The earliest Bird fossils appear in the Late Jurassic of Eurasia, with well articulated Bird fossils becoming numerous in Eurasia in the Early Cretaceous (about 120 million years ago) and Gondwana slightly later (about 115 million years ago). However Birds appear to have reached North America somewhat later, with the oldest known fragmentary Bird remains appearing in the Ashville Formation of Saskatchewan about 95 million years ago and the earliest articulated Birds dating to about 83 million years ago.
In a paper published in the journal Scientific Reports on 19 December 2016, Richard Bono of the Department of Earth &Environmental Sciences at the University of Rochester, Julia Clarke of the Department of Geological Sciences at The University of Texas at Austin, John Tarduno, also of the Department of Earth & Environmental Sciences, and of the Department of Physics & Astronomy at the University of Rochester, and Donald Brinkman of the Royal Tyrrell Museum of Paleontology, describe a new species of Bird from the early Late Cretaceous of Axel Heiberg Island in the High Canadian Arctic.
The new species is named Tingmiatornis arctica, where ‘Tingmiat’ means ‘those that fly’ in Inuktitut, ‘-ornis’ implies a Bird, and ‘arctica’ refers to the location where it was found. The species is described from a complete left humerus, a portion of a second humerus and a portion of an ulna. These bones come from a layer of shale and siltstone between the Fiord Formation Flood Basalts and the Kanguk Shale; this layer has previously produced a variety of freshwater Fish and Turtle bones as well as rare juvenile Elasmosaur teeth. Based upon the structure of the humerus, Tingmiatornis arctica is thought to be an Ornithurine, i.e. a member of the same group as all modern Birds, rather than the more common (in the Cretaceous) Enantiornithines.
Specimen of Tingmiatornis arctica, a complete left humerus. Photograph (left) and x-ray computed tomography images (right) of the element in caudal, proximal, cranial, and ventral views. Bono et al. (2016).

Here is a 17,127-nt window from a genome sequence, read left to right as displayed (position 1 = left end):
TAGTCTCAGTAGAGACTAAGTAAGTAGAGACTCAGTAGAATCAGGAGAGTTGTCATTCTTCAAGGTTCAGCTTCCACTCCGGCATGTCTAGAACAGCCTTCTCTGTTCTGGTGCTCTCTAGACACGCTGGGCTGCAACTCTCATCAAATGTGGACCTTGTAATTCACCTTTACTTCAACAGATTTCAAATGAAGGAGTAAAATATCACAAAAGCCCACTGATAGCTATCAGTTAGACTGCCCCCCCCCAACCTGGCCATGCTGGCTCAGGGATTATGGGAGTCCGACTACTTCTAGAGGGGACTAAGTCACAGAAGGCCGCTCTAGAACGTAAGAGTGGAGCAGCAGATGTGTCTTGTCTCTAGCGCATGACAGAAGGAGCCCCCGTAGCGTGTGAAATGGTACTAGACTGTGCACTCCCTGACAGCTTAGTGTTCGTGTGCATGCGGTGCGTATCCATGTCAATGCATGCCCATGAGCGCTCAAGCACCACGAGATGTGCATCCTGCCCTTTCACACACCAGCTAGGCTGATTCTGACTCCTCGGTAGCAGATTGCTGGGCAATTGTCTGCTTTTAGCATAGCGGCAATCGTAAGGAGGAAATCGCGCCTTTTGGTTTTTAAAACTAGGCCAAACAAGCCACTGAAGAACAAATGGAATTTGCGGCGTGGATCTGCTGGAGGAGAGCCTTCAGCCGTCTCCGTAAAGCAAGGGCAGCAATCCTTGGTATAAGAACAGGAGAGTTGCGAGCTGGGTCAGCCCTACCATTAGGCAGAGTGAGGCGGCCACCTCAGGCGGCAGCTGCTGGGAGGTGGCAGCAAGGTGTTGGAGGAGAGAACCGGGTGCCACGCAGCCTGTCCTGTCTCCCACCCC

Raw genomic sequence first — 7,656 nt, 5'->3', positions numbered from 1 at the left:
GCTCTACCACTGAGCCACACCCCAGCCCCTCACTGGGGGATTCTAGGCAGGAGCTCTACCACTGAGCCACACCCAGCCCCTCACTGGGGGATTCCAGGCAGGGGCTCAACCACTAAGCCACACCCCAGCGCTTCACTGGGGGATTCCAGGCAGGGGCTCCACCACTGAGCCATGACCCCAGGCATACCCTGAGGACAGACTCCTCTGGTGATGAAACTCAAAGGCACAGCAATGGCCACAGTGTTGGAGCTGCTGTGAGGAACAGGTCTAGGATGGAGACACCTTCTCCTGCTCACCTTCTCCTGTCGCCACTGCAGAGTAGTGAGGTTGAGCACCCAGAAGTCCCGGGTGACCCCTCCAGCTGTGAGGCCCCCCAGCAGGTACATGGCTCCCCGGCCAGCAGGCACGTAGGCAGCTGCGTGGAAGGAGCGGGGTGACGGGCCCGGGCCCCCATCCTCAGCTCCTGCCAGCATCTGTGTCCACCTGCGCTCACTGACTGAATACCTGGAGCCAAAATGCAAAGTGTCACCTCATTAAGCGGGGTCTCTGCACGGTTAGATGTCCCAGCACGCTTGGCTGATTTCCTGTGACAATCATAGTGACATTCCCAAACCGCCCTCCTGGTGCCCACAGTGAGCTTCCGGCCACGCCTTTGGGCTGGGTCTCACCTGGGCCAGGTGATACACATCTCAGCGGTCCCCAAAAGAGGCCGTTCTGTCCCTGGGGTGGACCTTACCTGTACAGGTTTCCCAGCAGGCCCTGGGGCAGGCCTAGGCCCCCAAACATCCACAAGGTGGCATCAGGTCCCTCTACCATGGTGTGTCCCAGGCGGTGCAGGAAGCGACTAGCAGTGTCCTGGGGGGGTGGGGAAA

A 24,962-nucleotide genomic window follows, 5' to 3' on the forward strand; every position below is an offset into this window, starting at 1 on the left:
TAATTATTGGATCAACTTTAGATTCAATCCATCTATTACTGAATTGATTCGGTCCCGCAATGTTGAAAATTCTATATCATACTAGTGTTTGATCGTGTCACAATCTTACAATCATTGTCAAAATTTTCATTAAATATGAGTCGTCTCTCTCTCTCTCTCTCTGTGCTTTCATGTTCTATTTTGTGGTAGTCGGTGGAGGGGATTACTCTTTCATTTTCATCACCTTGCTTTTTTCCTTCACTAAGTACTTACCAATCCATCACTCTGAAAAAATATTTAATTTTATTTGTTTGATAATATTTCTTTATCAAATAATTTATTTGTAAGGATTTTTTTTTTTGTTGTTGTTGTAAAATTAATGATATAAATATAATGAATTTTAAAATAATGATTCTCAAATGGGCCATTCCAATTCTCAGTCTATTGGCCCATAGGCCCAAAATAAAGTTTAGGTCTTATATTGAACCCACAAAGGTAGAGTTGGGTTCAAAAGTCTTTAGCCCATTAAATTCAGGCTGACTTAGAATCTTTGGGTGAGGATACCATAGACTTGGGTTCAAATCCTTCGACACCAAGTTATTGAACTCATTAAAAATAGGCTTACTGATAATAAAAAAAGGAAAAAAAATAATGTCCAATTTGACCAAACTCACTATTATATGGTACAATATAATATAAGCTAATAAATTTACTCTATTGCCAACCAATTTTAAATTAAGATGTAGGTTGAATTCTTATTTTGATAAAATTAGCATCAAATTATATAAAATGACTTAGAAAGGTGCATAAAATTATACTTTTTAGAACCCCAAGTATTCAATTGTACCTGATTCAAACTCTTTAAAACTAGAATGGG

Ornithurine Birds have been discovered at a number of high latitude locations in both the Arctic and Antarctic, whereas Enantiornithines are generally absent from such locations, which has led to speculation that the Ornithurines had biological adaptations to such environments the Enantiornithines lacked, and that these adaptations may also have helped then survive the End Cretaceous Extinction event. Bono et al. speculate that this may have been connected to the different reproductive strategies of the two groups. Modern Birds have a very short childhood, with physical maturity always reached within a year of the egg being laid. This enables Birds to breed in climates with very strong seasonality, such as the High Arctic, by raising their brood and flying away before the weather turns bad. The Cretaceous had a much warmer climate, and even the Arctic is thought to have been warm, with a mean annual temperature of 14 °C, and little or no ice at any time of year. However the High Arctic would still have experienced periods of total darkness lasting several months each year, which would have given a distinct advantage to animals which were able to mature rapidly.
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